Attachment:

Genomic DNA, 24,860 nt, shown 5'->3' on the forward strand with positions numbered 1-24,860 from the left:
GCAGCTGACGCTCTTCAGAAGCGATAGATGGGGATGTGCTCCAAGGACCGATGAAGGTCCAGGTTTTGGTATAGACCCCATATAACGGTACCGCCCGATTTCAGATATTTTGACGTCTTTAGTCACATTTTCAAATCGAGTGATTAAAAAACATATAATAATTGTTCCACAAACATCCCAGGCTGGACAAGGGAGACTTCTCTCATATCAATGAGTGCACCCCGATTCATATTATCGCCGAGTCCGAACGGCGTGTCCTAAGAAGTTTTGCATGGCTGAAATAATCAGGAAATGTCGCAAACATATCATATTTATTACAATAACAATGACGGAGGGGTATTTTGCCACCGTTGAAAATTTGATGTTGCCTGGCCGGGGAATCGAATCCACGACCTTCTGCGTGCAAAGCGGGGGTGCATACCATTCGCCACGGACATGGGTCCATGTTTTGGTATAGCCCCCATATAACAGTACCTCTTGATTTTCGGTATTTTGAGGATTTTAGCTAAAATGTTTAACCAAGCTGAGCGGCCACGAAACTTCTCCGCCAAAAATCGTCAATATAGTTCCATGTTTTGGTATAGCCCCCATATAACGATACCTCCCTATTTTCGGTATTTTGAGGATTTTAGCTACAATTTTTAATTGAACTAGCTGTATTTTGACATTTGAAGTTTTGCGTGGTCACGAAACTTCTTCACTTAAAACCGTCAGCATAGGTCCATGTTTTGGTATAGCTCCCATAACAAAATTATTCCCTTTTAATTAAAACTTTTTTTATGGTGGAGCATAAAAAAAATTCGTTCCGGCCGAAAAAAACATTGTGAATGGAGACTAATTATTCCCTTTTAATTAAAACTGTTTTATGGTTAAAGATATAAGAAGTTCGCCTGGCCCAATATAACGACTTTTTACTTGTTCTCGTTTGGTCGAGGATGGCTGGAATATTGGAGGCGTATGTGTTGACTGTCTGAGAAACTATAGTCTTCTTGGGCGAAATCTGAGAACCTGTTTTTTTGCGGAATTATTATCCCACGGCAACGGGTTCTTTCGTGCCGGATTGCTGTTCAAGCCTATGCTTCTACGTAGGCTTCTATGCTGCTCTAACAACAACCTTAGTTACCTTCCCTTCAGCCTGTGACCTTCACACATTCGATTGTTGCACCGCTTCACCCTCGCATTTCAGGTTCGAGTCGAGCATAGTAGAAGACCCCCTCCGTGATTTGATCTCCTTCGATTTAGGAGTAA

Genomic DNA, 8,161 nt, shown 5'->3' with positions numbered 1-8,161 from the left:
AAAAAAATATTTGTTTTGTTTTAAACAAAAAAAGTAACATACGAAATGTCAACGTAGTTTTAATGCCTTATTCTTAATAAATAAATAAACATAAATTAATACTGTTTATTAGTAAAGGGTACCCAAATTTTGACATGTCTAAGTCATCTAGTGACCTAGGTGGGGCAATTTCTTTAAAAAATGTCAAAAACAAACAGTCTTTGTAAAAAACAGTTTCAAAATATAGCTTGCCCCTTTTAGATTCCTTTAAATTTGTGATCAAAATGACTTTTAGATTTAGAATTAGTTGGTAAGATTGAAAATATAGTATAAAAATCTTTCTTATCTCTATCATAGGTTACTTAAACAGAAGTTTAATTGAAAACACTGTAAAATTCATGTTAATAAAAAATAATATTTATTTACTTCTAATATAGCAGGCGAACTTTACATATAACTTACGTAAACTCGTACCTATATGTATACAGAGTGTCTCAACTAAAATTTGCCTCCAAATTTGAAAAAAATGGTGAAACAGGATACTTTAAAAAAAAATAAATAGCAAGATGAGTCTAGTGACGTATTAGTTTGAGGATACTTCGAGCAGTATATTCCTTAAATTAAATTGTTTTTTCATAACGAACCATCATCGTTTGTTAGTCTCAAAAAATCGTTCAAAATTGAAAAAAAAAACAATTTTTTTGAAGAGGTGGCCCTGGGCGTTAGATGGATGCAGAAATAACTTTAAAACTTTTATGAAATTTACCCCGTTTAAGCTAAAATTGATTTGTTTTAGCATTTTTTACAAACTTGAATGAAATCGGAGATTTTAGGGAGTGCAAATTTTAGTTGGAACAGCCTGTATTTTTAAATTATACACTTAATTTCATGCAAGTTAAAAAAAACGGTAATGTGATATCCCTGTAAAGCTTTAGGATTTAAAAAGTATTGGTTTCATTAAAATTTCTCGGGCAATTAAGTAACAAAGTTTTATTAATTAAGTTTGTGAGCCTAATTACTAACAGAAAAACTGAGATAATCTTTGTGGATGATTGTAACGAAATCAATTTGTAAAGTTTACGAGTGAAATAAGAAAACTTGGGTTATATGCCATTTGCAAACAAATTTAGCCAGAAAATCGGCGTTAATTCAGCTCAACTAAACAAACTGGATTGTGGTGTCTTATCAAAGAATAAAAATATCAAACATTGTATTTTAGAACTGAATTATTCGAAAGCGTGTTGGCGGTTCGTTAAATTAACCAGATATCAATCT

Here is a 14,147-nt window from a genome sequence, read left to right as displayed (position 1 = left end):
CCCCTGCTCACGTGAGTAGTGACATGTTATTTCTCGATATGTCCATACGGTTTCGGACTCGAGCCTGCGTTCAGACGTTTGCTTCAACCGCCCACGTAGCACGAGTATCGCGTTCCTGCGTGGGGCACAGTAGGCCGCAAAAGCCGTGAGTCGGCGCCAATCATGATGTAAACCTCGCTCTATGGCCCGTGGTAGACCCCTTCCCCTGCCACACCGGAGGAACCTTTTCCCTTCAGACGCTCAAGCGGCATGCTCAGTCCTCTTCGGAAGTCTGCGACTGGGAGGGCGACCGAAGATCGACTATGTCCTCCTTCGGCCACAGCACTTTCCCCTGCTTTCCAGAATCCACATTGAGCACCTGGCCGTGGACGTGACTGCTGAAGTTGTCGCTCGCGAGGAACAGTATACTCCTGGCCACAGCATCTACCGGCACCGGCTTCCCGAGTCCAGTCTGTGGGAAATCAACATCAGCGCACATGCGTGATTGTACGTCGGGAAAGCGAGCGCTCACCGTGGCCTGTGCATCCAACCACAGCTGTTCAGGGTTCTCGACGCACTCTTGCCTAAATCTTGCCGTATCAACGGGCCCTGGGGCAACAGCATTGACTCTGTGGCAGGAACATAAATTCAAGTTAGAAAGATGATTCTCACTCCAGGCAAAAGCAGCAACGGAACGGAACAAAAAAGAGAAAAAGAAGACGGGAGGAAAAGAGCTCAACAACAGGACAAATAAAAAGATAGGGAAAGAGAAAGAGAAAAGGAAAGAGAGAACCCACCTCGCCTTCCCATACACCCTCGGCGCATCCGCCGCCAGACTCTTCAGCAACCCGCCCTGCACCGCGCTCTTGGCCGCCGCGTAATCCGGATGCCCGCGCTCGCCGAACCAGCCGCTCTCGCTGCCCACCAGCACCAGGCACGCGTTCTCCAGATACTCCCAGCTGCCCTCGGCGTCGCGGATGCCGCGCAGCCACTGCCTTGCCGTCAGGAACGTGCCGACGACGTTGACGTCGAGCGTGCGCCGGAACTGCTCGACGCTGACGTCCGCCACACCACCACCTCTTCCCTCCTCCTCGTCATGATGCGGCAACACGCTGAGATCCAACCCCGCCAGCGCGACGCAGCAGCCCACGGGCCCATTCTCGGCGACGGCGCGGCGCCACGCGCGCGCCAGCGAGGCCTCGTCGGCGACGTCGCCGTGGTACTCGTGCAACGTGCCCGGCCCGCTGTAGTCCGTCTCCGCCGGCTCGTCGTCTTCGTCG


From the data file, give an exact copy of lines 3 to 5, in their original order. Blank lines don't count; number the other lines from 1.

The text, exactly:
Genomic DNA, 8,161 nt, shown 5'->3' with positions numbered 1-8,161 from the left:
AAAAAAATATTTGTTTTGTTTTAAACAAAAAAAGTAACATACGAAATGTCAACGTAGTTTTAATGCCTTATTCTTAATAAATAAATAAACATAAATTAATACTGTTTATTAGTAAAGGGTACCCAAATTTTGACATGTCTAAGTCATCTAGTGACCTAGGTGGGGCAATTTCTTTAAAAAATGTCAAAAACAAACAGTCTTTGTAAAAAACAGTTTCAAAATATAGCTTGCCCCTTTTAGATTCCTTTAAATTTGTGATCAAAATGACTTTTAGATTTAGAATTAGTTGGTAAGATTGAAAATATAGTATAAAAATCTTTCTTATCTCTATCATAGGTTACTTAAACAGAAGTTTAATTGAAAACACTGTAAAATTCATGTTAATAAAAAATAATATTTATTTACTTCTAATATAGCAGGCGAACTTTACATATAACTTACGTAAACTCGTACCTATATGTATACAGAGTGTCTCAACTAAAATTTGCCTCCAAATTTGAAAAAAATGGTGAAACAGGATACTTTAAAAAAAAATAAATAGCAAGATGAGTCTAGTGACGTATTAGTTTGAGGATACTTCGAGCAGTATATTCCTTAAATTAAATTGTTTTTTCATAACGAACCATCATCGTTTGTTAGTCTCAAAAAATCGTTCAAAATTGAAAAAAAAAACAATTTTTTTGAAGAGGTGGCCCTGGGCGTTAGATGGATGCAGAAATAACTTTAAAACTTTTATGAAATTTACCCCGTTTAAGCTAAAATTGATTTGTTTTAGCATTTTTTACAAACTTGAATGAAATCGGAGATTTTAGGGAGTGCAAATTTTAGTTGGAACAGCCTGTATTTTTAAATTATACACTTAATTTCATGCAAGTTAAAAAAAACGGTAATGTGATATCCCTGTAAAGCTTTAGGATTTAAAAAGTATTGGTTTCATTAAAATTTCTCGGGCAATTAAGTAACAAAGTTTTATTAATTAAGTTTGTGAGCCTAATTACTAACAGAAAAACTGAGATAATCTTTGTGGATGATTGTAACGAAATCAATTTGTAAAGTTTACGAGTGAAATAAGAAAACTTGGGTTATATGCCATTTGCAAACAAATTTAGCCAGAAAATCGGCGTTAATTCAGCTCAACTAAACAAACTGGATTGTGGTGTCTTATCAAAGAATAAAAATATCAAACATTGTATTTTAGAACTGAATTATTCGAAAGCGTGTTGGCGGTTCGTTAAATTAACCAGATATCAATCT

Here is a 14,147-nt window from a genome sequence, read left to right as displayed (position 1 = left end):